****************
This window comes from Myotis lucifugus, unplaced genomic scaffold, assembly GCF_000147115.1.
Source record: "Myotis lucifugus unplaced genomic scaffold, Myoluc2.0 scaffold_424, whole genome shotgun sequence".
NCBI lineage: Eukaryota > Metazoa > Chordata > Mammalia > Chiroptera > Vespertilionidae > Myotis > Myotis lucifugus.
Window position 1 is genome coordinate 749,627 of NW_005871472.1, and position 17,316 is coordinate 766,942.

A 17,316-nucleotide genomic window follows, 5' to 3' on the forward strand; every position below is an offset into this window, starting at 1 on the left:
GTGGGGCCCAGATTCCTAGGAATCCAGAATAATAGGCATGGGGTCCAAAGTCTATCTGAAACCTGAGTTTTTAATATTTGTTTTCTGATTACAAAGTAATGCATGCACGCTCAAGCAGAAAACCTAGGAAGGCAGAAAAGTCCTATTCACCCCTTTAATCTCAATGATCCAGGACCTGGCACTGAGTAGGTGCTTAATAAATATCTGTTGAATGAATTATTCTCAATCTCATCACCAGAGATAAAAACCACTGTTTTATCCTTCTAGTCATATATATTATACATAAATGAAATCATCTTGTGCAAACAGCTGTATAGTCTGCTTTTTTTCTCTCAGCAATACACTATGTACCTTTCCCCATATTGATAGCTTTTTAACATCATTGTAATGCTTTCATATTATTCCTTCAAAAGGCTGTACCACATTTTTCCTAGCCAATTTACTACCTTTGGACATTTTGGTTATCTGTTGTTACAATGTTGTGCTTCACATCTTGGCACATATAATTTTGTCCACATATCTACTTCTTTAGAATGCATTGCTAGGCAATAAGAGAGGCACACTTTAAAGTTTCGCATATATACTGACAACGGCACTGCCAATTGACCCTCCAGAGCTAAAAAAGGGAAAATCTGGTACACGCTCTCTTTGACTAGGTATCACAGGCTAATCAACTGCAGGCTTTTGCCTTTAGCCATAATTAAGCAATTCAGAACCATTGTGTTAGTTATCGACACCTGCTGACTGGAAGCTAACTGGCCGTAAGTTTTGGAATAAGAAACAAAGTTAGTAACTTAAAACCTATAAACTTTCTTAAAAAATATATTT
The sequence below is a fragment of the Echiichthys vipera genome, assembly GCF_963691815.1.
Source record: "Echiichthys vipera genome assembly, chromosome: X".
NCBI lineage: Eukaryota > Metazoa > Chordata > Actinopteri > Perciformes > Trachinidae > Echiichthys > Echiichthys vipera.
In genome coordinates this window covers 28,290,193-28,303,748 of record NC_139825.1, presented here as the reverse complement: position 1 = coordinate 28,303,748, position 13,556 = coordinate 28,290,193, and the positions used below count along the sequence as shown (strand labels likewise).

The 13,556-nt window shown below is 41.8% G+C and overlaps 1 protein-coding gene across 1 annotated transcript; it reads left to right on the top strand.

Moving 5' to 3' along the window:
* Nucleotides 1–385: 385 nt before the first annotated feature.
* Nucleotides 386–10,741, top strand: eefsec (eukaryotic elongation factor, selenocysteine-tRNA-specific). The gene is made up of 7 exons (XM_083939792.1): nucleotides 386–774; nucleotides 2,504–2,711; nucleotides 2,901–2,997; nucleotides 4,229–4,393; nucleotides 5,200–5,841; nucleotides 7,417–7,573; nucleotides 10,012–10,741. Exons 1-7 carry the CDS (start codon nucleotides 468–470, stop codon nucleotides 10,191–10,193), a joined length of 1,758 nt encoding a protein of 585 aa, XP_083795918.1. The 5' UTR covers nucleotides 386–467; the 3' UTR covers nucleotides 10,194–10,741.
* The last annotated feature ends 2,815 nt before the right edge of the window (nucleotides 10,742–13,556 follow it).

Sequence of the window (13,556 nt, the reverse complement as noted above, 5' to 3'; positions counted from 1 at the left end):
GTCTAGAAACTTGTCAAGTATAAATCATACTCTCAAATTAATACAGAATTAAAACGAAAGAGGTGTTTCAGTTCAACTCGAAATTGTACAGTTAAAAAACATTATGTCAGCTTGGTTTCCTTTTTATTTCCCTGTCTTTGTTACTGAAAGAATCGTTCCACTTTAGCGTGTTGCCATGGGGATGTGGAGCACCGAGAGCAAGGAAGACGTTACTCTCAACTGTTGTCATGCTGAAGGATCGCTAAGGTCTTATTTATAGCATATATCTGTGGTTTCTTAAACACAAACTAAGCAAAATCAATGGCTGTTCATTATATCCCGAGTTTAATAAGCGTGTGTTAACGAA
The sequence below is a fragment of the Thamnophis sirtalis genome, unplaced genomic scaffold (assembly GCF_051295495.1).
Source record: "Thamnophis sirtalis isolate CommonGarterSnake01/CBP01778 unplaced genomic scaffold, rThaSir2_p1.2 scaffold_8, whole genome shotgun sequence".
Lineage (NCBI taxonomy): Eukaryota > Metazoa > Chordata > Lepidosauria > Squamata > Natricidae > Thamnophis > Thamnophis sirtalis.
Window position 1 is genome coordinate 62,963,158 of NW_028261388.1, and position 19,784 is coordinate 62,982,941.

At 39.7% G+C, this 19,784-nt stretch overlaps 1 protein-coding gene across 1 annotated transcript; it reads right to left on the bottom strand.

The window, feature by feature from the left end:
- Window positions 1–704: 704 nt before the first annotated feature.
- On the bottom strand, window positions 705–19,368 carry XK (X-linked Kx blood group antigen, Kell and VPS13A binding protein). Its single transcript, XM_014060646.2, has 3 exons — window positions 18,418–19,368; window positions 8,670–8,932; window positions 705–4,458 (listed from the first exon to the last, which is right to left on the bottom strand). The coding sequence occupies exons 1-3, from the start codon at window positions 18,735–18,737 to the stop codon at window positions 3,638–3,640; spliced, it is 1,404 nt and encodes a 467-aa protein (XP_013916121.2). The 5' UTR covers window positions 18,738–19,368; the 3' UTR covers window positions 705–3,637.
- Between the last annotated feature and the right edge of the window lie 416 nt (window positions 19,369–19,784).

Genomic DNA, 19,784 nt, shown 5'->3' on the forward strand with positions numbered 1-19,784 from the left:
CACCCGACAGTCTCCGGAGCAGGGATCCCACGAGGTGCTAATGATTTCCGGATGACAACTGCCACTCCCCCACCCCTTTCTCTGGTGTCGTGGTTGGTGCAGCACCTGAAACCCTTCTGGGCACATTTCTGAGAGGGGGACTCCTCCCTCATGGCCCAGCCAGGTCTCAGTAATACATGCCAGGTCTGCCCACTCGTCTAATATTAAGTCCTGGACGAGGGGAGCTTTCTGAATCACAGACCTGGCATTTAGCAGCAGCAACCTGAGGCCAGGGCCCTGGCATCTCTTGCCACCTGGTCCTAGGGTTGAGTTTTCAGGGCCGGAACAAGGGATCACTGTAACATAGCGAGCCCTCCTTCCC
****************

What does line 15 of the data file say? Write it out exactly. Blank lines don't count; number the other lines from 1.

* The last annotated feature ends 2,815 nt before the right edge of the window (nucleotides 10,742–13,556 follow it).